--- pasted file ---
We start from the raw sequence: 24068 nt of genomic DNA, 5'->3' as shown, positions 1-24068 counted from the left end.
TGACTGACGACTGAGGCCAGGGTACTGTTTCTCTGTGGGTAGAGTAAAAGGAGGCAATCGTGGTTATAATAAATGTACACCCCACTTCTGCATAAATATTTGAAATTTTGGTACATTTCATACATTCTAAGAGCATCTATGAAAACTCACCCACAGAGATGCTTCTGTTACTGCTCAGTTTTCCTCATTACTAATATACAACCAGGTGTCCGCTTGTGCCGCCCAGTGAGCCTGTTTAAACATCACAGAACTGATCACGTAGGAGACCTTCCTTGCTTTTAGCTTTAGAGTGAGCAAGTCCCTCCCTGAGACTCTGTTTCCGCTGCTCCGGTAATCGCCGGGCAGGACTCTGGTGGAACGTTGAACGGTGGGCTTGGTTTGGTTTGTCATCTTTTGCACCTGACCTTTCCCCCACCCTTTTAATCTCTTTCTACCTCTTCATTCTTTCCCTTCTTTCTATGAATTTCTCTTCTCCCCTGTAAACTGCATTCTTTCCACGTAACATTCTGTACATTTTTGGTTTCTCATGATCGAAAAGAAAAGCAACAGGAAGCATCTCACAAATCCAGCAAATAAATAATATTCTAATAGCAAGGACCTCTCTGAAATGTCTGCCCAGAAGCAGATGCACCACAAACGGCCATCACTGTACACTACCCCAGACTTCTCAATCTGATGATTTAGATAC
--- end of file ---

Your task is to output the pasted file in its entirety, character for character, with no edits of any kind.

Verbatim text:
We start from the raw sequence: 24068 nt of genomic DNA, 5'->3' as shown, positions 1-24068 counted from the left end.
TGACTGACGACTGAGGCCAGGGTACTGTTTCTCTGTGGGTAGAGTAAAAGGAGGCAATCGTGGTTATAATAAATGTACACCCCACTTCTGCATAAATATTTGAAATTTTGGTACATTTCATACATTCTAAGAGCATCTATGAAAACTCACCCACAGAGATGCTTCTGTTACTGCTCAGTTTTCCTCATTACTAATATACAACCAGGTGTCCGCTTGTGCCGCCCAGTGAGCCTGTTTAAACATCACAGAACTGATCACGTAGGAGACCTTCCTTGCTTTTAGCTTTAGAGTGAGCAAGTCCCTCCCTGAGACTCTGTTTCCGCTGCTCCGGTAATCGCCGGGCAGGACTCTGGTGGAACGTTGAACGGTGGGCTTGGTTTGGTTTGTCATCTTTTGCACCTGACCTTTCCCCCACCCTTTTAATCTCTTTCTACCTCTTCATTCTTTCCCTTCTTTCTATGAATTTCTCTTCTCCCCTGTAAACTGCATTCTTTCCACGTAACATTCTGTACATTTTTGGTTTCTCATGATCGAAAAGAAAAGCAACAGGAAGCATCTCACAAATCCAGCAAATAAATAATATTCTAATAGCAAGGACCTCTCTGAAATGTCTGCCCAGAAGCAGATGCACCACAAACGGCCATCACTGTACACTACCCCAGACTTCTCAATCTGATGATTTAGATAC